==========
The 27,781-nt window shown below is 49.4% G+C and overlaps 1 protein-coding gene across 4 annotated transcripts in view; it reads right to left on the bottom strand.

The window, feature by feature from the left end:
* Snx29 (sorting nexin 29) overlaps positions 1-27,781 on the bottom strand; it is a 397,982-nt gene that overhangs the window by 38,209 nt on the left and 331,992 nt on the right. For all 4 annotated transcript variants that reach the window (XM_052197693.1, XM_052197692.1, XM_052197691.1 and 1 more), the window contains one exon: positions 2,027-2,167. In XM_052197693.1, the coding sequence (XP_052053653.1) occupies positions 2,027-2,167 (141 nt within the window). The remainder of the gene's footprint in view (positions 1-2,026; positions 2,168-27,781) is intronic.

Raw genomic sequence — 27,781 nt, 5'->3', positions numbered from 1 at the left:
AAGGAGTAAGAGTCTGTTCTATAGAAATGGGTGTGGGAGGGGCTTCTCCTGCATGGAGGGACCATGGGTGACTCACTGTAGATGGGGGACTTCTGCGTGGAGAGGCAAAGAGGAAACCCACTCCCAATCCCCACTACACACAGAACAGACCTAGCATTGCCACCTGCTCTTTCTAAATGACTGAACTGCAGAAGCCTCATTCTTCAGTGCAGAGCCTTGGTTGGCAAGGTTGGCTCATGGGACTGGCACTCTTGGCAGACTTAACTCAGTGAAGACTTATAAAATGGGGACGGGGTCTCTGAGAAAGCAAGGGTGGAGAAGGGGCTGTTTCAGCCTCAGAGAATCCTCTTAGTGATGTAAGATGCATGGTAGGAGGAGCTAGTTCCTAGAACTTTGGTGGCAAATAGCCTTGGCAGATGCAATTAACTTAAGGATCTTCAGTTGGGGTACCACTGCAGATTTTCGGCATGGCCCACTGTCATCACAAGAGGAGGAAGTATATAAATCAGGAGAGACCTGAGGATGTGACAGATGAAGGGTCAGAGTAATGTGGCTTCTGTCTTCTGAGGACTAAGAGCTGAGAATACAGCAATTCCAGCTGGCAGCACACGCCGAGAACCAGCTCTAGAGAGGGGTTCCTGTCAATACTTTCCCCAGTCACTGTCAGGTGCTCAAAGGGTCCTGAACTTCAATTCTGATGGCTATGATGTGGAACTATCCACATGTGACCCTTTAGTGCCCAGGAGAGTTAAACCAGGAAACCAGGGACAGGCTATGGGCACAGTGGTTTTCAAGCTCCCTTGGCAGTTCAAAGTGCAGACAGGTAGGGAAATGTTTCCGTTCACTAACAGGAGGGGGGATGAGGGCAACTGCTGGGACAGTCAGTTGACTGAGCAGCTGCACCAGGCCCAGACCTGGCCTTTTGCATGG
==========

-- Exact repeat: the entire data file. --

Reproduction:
The 27,781-nt window shown below is 49.4% G+C and overlaps 1 protein-coding gene across 4 annotated transcripts in view; it reads right to left on the bottom strand.

The window, feature by feature from the left end:
* Snx29 (sorting nexin 29) overlaps positions 1-27,781 on the bottom strand; it is a 397,982-nt gene that overhangs the window by 38,209 nt on the left and 331,992 nt on the right. For all 4 annotated transcript variants that reach the window (XM_052197693.1, XM_052197692.1, XM_052197691.1 and 1 more), the window contains one exon: positions 2,027-2,167. In XM_052197693.1, the coding sequence (XP_052053653.1) occupies positions 2,027-2,167 (141 nt within the window). The remainder of the gene's footprint in view (positions 1-2,026; positions 2,168-27,781) is intronic.

Raw genomic sequence — 27,781 nt, 5'->3', positions numbered from 1 at the left:
AAGGAGTAAGAGTCTGTTCTATAGAAATGGGTGTGGGAGGGGCTTCTCCTGCATGGAGGGACCATGGGTGACTCACTGTAGATGGGGGACTTCTGCGTGGAGAGGCAAAGAGGAAACCCACTCCCAATCCCCACTACACACAGAACAGACCTAGCATTGCCACCTGCTCTTTCTAAATGACTGAACTGCAGAAGCCTCATTCTTCAGTGCAGAGCCTTGGTTGGCAAGGTTGGCTCATGGGACTGGCACTCTTGGCAGACTTAACTCAGTGAAGACTTATAAAATGGGGACGGGGTCTCTGAGAAAGCAAGGGTGGAGAAGGGGCTGTTTCAGCCTCAGAGAATCCTCTTAGTGATGTAAGATGCATGGTAGGAGGAGCTAGTTCCTAGAACTTTGGTGGCAAATAGCCTTGGCAGATGCAATTAACTTAAGGATCTTCAGTTGGGGTACCACTGCAGATTTTCGGCATGGCCCACTGTCATCACAAGAGGAGGAAGTATATAAATCAGGAGAGACCTGAGGATGTGACAGATGAAGGGTCAGAGTAATGTGGCTTCTGTCTTCTGAGGACTAAGAGCTGAGAATACAGCAATTCCAGCTGGCAGCACACGCCGAGAACCAGCTCTAGAGAGGGGTTCCTGTCAATACTTTCCCCAGTCACTGTCAGGTGCTCAAAGGGTCCTGAACTTCAATTCTGATGGCTATGATGTGGAACTATCCACATGTGACCCTTTAGTGCCCAGGAGAGTTAAACCAGGAAACCAGGGACAGGCTATGGGCACAGTGGTTTTCAAGCTCCCTTGGCAGTTCAAAGTGCAGACAGGTAGGGAAATGTTTCCGTTCACTAACAGGAGGGGGGATGAGGGCAACTGCTGGGACAGTCAGTTGACTGAGCAGCTGCACCAGGCCCAGACCTGGCCTTTTGCATGG